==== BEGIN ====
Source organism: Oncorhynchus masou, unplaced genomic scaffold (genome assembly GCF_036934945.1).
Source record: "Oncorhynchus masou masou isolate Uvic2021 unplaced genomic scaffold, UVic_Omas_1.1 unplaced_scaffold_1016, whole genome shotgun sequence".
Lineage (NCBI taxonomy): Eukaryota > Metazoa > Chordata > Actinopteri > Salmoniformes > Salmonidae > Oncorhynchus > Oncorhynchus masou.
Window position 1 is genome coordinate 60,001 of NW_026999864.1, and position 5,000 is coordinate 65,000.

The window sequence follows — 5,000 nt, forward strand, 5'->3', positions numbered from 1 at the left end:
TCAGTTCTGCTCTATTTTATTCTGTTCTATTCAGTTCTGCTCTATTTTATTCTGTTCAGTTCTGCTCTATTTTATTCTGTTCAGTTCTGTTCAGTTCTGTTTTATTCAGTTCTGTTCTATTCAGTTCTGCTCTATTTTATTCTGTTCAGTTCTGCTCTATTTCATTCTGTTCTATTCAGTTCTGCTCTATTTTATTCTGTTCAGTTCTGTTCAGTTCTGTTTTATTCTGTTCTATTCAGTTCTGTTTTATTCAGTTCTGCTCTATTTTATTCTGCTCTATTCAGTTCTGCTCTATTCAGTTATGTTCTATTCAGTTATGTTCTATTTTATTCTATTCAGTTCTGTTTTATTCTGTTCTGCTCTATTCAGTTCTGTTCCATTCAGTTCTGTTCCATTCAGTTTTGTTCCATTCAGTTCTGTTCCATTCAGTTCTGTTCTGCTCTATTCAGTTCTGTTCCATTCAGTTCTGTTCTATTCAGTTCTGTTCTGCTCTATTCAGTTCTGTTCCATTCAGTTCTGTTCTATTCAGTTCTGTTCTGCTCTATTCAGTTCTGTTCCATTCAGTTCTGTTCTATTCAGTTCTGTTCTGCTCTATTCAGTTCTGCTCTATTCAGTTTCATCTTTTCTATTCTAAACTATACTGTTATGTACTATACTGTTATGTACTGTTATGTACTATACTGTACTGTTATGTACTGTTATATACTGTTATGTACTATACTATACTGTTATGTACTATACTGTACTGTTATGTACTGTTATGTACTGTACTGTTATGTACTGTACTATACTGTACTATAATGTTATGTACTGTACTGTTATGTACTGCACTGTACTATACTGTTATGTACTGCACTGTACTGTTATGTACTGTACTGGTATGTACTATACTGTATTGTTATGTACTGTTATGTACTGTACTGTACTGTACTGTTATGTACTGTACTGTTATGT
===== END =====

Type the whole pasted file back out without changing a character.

Source organism: Oncorhynchus masou, unplaced genomic scaffold (genome assembly GCF_036934945.1).
Source record: "Oncorhynchus masou masou isolate Uvic2021 unplaced genomic scaffold, UVic_Omas_1.1 unplaced_scaffold_1016, whole genome shotgun sequence".
Lineage (NCBI taxonomy): Eukaryota > Metazoa > Chordata > Actinopteri > Salmoniformes > Salmonidae > Oncorhynchus > Oncorhynchus masou.
Window position 1 is genome coordinate 60,001 of NW_026999864.1, and position 5,000 is coordinate 65,000.

The window sequence follows — 5,000 nt, forward strand, 5'->3', positions numbered from 1 at the left end:
TCAGTTCTGCTCTATTTTATTCTGTTCTATTCAGTTCTGCTCTATTTTATTCTGTTCAGTTCTGCTCTATTTTATTCTGTTCAGTTCTGTTCAGTTCTGTTTTATTCAGTTCTGTTCTATTCAGTTCTGCTCTATTTTATTCTGTTCAGTTCTGCTCTATTTCATTCTGTTCTATTCAGTTCTGCTCTATTTTATTCTGTTCAGTTCTGTTCAGTTCTGTTTTATTCTGTTCTATTCAGTTCTGTTTTATTCAGTTCTGCTCTATTTTATTCTGCTCTATTCAGTTCTGCTCTATTCAGTTATGTTCTATTCAGTTATGTTCTATTTTATTCTATTCAGTTCTGTTTTATTCTGTTCTGCTCTATTCAGTTCTGTTCCATTCAGTTCTGTTCCATTCAGTTTTGTTCCATTCAGTTCTGTTCCATTCAGTTCTGTTCTGCTCTATTCAGTTCTGTTCCATTCAGTTCTGTTCTATTCAGTTCTGTTCTGCTCTATTCAGTTCTGTTCCATTCAGTTCTGTTCTATTCAGTTCTGTTCTGCTCTATTCAGTTCTGTTCCATTCAGTTCTGTTCTATTCAGTTCTGTTCTGCTCTATTCAGTTCTGCTCTATTCAGTTTCATCTTTTCTATTCTAAACTATACTGTTATGTACTATACTGTTATGTACTGTTATGTACTATACTGTACTGTTATGTACTGTTATATACTGTTATGTACTATACTATACTGTTATGTACTATACTGTACTGTTATGTACTGTTATGTACTGTACTGTTATGTACTGTACTATACTGTACTATAATGTTATGTACTGTACTGTTATGTACTGCACTGTACTATACTGTTATGTACTGCACTGTACTGTTATGTACTGTACTGGTATGTACTATACTGTATTGTTATGTACTGTTATGTACTGTACTGTACTGTACTGTTATGTACTGTACTGTTATGT